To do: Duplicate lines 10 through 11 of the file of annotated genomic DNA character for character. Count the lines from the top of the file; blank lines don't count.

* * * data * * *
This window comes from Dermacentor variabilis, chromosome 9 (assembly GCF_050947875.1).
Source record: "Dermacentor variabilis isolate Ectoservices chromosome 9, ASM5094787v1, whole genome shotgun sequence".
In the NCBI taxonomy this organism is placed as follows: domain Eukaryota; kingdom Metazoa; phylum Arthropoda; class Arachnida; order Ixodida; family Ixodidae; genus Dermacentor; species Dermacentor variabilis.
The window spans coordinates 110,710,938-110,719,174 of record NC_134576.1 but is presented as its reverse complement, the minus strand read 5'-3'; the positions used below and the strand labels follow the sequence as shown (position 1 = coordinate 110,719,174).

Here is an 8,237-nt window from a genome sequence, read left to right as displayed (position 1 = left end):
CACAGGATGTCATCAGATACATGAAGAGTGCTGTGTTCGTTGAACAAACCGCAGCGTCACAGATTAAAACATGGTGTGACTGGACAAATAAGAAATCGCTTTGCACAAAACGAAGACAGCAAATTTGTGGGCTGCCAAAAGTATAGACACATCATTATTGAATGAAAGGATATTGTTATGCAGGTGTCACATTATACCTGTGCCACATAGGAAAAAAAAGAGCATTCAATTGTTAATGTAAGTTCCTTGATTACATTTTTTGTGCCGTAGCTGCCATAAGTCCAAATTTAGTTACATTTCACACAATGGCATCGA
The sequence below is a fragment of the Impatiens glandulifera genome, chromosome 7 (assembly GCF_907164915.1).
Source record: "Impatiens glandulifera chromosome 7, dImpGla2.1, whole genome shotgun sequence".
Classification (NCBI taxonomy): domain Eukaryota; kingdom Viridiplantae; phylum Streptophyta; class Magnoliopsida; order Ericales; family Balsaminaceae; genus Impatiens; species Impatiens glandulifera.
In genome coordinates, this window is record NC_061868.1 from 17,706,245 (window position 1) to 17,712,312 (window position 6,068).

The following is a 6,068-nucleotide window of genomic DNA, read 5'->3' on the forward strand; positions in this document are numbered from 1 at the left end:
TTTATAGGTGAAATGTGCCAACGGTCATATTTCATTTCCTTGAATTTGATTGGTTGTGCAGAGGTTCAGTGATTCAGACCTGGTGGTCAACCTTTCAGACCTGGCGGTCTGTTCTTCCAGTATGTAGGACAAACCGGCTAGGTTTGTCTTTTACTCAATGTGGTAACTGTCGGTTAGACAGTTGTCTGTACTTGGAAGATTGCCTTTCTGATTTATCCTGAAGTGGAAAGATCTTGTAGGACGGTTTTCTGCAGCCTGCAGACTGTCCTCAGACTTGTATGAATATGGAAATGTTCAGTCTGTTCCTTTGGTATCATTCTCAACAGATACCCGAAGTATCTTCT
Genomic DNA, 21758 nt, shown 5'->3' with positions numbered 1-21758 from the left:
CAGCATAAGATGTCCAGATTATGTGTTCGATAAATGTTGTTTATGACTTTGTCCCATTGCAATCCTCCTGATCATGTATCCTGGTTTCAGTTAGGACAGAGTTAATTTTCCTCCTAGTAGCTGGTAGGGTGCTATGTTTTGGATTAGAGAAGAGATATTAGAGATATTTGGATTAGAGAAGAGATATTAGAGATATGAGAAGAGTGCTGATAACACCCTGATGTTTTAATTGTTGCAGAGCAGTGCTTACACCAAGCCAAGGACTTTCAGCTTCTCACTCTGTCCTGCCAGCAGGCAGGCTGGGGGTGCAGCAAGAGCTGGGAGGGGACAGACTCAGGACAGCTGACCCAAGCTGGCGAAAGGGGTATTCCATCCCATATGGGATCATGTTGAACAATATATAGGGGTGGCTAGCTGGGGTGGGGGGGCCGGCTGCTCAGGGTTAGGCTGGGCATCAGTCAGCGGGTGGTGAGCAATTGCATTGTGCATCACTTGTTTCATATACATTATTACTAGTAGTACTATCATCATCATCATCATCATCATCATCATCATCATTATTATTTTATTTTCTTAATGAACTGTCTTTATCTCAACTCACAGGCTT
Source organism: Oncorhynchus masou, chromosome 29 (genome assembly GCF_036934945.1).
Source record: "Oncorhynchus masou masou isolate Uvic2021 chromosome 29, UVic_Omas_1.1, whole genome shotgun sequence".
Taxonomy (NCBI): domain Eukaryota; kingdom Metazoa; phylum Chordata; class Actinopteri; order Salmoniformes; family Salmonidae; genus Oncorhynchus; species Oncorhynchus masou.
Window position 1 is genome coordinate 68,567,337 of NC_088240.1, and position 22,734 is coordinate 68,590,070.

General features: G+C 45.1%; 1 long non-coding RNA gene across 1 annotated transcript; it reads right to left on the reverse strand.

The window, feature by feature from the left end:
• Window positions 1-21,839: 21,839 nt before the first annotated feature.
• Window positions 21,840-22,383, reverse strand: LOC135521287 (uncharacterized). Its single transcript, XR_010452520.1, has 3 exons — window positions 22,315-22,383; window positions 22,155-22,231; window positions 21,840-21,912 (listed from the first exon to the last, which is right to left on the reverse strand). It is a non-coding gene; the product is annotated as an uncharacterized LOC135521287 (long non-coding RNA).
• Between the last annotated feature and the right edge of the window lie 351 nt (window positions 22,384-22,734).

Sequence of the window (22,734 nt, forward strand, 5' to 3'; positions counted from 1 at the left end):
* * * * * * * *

In genome coordinates, this window is record NC_061868.1 from 17,706,245 (window position 1) to 17,712,312 (window position 6,068).

The following is a 6,068-nucleotide window of genomic DNA, read 5'->3' on the forward strand; positions in this document are numbered from 1 at the left end: